Ok! Maybe I didn’t explicitly say NO!

Maybe I was too analytic and not emphatic enough.

So let me make this perfectly and emphatically clear –

In no way do I agree that the Draft Plan “allow[ed] the management of Tasmania’s unique special species timber for sustainable production within legislated categories of reserves …[whilst] not compromising the Outstanding Universal Values for the TWWHA”.

I do NOT support any special timbers harvesting in the TWWHA!!

I just wanted to clear that up and leave no doubt in anyone’s mind.

Resource-sensitive Global Production Networks (GPN): Reconfigured Geographies of Timber and Acoustic Guitar Manufacturing


A few months back I was contacted by two academics based at the University of Wollongong, New South Wales. They are economic geographers and were starting a project looking at local and international tonewood markets.

Chris Gibson and Andrew Warren came to Hobart and I was pleased to catch up and discuss issues around tonewood supply and tonewood markets.

On their way to writing a book on the subject they have published the first academic paper from their research so far.

Chris Gibson & Andrew Warren (2016): Resource-Sensitive Global Production Networks: Reconfigured Geographies of Timber and Acoustic Guitar Manufacturing, Economic Geography, DOI: 10.1080/00130095.2016.1178569

Unfortunately this paper doesn’t make for easy reading with 22 pages of dense, convoluted prose.

I would encourage the authors to write a shortened popular version of the paper as I have no doubt they would find plenty of consumer and industry magazines and websites keen to publish.

Here’s my review.

Where in the 1970’s and 1980’s labour costs and shifts in production to cheap labour markets were the dominant force in the guitar industry, today it is access to secure, reliable wood resources that is becoming the major industry driver. This is happening within an increasingly complex, increasingly regulated international trade in wood resources.

Such [increasing] regulation [and diminishing supply] has, since the 1990s, transformed both tonewood procurement and guitar making. A resource-sensitive GPN has emerged in which upstream resource actors are increasingly important, with manufacturing firms responding differently to scarcity and regulation. Other industries dependent on timber, such as paper milling, furniture, and the construction industry are not as species dependent and have been able to switch more easily to substitutes, including quick-growing plantation species sourced locally. Guitar manufacturers for the most part remained bound by the guitar’s type form, requiring timbers with tensile strength, aesthetics of color and grain, and rich acoustic resonance. Moreover, as a form of manufacturing appealing to consumers for whom emotional value and identity-affirming qualities were intrinsic, the industry was encumbered with strong traditions and customer expectations. As Dick Boak, from C. F. Martin & Co., explained, convincing guitarists to switch to instruments made from sustainable materials proved difficult: “musicians, who represent some of the most savvy, ecologically minded people around, are resistant to anything about changing the tone of their guitars”. Put simply, “musicians cling to the old materials”.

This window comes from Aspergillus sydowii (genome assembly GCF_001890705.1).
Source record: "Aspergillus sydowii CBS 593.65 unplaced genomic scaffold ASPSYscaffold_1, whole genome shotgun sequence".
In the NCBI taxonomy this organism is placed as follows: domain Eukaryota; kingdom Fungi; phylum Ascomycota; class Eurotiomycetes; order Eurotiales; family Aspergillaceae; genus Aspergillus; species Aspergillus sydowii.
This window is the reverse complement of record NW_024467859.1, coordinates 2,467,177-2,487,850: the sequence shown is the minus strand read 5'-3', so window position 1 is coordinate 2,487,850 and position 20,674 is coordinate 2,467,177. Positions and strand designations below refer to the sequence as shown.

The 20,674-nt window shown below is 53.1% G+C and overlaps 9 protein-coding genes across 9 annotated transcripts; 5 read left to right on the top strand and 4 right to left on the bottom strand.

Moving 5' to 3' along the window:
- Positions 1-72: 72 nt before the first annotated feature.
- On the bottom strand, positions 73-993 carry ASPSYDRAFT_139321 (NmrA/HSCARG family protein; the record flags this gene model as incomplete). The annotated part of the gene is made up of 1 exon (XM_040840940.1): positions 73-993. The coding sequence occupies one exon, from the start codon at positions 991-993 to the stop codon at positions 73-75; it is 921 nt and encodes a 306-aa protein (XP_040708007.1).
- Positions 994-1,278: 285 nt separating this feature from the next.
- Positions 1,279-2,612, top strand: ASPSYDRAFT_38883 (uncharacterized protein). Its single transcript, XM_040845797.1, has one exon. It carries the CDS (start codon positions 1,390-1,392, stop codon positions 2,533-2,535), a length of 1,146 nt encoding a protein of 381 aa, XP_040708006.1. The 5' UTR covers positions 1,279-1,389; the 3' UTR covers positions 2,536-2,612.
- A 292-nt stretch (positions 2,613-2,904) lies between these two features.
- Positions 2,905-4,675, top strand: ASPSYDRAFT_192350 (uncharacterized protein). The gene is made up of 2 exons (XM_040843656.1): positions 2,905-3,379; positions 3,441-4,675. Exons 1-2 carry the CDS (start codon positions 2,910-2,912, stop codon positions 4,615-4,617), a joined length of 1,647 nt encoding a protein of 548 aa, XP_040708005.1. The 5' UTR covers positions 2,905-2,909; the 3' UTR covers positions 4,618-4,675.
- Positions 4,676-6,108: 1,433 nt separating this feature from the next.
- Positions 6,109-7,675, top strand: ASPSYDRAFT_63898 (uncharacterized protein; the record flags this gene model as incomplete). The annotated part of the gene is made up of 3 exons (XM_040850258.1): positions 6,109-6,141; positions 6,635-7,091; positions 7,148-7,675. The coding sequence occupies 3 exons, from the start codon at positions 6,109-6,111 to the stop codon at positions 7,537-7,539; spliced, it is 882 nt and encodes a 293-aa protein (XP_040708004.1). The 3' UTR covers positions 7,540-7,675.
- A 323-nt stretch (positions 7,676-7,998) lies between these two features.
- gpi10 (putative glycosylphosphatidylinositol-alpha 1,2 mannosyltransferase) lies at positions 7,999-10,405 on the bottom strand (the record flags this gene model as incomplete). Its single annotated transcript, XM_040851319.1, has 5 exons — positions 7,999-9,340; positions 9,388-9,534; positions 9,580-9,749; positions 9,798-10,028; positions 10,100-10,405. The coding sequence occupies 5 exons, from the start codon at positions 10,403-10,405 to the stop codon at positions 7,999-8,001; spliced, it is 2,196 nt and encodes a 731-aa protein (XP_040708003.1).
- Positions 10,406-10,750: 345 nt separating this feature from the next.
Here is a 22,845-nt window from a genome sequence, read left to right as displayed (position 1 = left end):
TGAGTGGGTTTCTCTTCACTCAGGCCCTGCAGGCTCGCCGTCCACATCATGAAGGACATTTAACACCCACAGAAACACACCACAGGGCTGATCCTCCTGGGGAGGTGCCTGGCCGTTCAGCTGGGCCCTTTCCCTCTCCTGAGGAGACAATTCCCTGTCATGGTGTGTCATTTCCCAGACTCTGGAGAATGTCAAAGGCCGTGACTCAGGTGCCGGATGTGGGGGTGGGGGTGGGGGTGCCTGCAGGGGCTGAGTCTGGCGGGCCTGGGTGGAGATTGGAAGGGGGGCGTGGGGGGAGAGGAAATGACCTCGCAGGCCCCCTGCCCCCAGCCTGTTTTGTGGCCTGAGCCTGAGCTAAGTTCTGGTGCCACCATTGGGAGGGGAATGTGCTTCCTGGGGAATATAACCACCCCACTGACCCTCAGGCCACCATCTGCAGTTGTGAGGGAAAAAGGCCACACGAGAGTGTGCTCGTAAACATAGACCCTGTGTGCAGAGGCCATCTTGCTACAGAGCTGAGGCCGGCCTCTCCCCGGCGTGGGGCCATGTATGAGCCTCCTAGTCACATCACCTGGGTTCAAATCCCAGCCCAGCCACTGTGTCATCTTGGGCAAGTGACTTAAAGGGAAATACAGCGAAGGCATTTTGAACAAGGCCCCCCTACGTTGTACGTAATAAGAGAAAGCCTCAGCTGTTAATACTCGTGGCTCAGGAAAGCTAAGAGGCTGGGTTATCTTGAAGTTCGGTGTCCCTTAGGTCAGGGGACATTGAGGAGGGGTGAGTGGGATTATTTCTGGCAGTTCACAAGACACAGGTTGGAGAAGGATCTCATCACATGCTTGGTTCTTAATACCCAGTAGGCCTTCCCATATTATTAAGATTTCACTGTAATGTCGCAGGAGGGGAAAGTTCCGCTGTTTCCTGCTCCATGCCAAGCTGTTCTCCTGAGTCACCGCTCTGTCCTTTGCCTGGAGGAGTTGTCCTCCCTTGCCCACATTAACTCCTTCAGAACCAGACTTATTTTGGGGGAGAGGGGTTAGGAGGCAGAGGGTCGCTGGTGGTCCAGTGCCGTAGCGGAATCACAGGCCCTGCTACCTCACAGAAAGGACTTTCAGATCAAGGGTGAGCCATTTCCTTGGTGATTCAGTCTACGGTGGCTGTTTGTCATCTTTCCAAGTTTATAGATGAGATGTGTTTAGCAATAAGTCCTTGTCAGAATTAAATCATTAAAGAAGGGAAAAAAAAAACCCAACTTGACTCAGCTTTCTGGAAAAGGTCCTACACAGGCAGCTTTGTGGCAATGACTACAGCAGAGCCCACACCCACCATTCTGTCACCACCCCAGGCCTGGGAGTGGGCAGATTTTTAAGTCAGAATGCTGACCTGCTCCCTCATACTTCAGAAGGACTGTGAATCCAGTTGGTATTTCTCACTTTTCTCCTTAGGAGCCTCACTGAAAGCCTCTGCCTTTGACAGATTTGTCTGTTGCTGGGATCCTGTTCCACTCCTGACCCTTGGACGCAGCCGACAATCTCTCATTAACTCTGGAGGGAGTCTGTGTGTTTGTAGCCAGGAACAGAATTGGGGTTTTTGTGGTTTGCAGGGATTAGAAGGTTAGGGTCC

As I’ve said previously, guitar companies are often their own worst enemies when it comes to product development, marketing and mixed/confused messages. Even the most evangelical of guitar manufacturers still provide a soft, oblique message to the market when it comes to environmental issues. But the aesthetic and the exotic become the focus when it comes to sales and marketing. Many guitar companies show no concern about resource supply and environmental issues whatsoever.

But there is evidence that consumer and market change is coming. Just a few examples include the No More Blood Wood campaign, the Leonardo Guitar Research Project, and the Musicians for Sustainable Tonewoods:

The 2009 and 2011 raids on the Gibson Guitar Company by US law enforcement agencies in relation to importing endangered species were a watershed moment for the guitar/tonewood industry, sending shockwaves throughout the marketplace and concerned consumers.

Irrespective of the evidence and veracity of the raids, in August 2012, Gibson settled out of court, effectively admitting to violating the Lacey Act, and agreed to a $300,000 fine.

Since 2011 the international tonewood market has changed dramatically. The paper highlights three strategies being used by guitar manufacturers to adjust to the changing tonewood market:

  • Alternative species
  • Vertical integration
  • Salvage wood